By Suzette Llewellyn-McKenzie
You know you’ve witnessed an important piece of cinema when it succeeds in challenging some of society’s perceptions of its subject matter.
Marc Zammit’s directorial debut Homeless Ashes is one of those films, which dares to cast an accusative stare over some people’s treatment of a homeless person.
When one of the film’s characters proclaims, “…everyone is a couple of missed payments away from being on the street,” you can’t help but swallow hard and let that realisation sink in.
Homeless Ashes is about far more than the story of a homeless man and those around him, it’s a story of circumstance, environment, karma and the harsh reality of life.
What Marc Zammit’s movie does well is bring the audience a sense of connection with not only the film’s lead character, Frankie (played beautifully by the director Marc Zammit), but with everyone we meet on this near two-hour journey.
The film explores the many reasons people find themselves homeless and paints an engaging picture of the humanity which exists in the homeless community, where empathy, compassion and heart are as much in abundance as the more obvious elements of danger, threat and fear.
Homeless Ashes follows the story of Frankie, who is left with no option but to run away from home at a young age to escape his claustrophobic and threatening home life, which is a cauldron of domestic violence.
We meet Frankie’s acquaintances on the street and the director does an excellent job of bringing their characters to life and the importance they play on Frankie’s up-bringing on the streets.
We’re given an insight into the dangers which exist for not only the young Frankie at the outset but for the man as he struggles from one challenge to the next, including robbery, sexual assault and the realisation that homeless people appear invisible to the general passer-by. One shot of Frankie sleeping rough on a cardboard box is beautifully illustrated by Zammit, with the use of a background time-lapse, showing the world rushing past without so much as a glance in Frankie’s direction.
The movie is beautifully shot and some of the cinematography is a joy to behold. It captures the dirt and grime on the streets, but also locations of serenity where Frankie often sits contemplating when is the right time to return home to his single mother.
Frankie’s mother, Abbie, who is wonderfully portrayed by Angela Dixon, conveys a palpable sense of fear and terror as she lives through her abusive relationship with Frankie’s Dad Stu. Her story is still too common in households across the world and this movie doesn’t hold back in showing the brutality, both emotionally and physically, suffered by victims of domestic violence.
It’s Stu’s violence within the household which causes Frankie to defend his mother during a particularly shocking assault on his mother and results in the death of his father. This in turn sets off a chain of events which sees Frankie leave home and live on the streets.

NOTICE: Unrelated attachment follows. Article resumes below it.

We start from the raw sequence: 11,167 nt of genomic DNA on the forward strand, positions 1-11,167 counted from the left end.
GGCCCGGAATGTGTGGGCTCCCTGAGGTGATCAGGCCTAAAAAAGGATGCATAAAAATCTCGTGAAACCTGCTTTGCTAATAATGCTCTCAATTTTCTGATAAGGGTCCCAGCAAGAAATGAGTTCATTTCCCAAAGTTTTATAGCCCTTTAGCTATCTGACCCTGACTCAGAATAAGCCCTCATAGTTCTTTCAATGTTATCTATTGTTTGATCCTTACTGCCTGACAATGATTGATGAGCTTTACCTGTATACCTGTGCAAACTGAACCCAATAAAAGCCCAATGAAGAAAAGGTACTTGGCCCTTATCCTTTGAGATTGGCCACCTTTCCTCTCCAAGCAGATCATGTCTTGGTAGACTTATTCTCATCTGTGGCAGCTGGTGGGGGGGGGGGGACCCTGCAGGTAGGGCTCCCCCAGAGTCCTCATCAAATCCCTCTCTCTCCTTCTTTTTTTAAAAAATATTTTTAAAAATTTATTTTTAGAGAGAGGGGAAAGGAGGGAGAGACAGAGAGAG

A common thread throughout the film is Frankie’s friendship and ultimately relationship with Nicole. Nicole too finds herself on the streets some of the time, but her reasons for being on Frankie’s streets is vastly different and borne out of her hatred for her rich father and her own addiction to heroin.
What this movie does better than most is to delicately portray the person behind the individual living on the streets and is quite justified with its end credits, which read: “Everyone who is homeless has a story and it deserves to be heard.”
Frankie’s long-time friend on the streets, Chico (played wonderfully by Lew Temple), gives us another take on the many of reasons people find themselves on the streets. Chico’s own tragic, personal loss is heart-breaking, and it’s through his character, the director attempts to challenge any pre-conceived ideas the audience may hold about homeless people and how they got there.
The movie also has a touching cameo performance from Lock, Stock and Two Smoking Barrels actor Jason Flemying, who shines as the local hot dog seller Gavin at the fairground Frankie frequents. His random acts of kindness and support for Frankie even when he’s an adult provide another element to the film, that there are people out there who care and don’t see homeless people as ghosts.
Homeless Ashes is such an important movie and if you don’t see any other movie this year, make sure you don’t miss it. This film is by no means an easy watch. It’s gritty, disturbing, heart breaking and poignant, but you can’t deny its story telling power and the humanity and empathy which runs throughout.
It is even more touching that some of the proceeds from this film will go to homeless charities.
Check out the trailer below: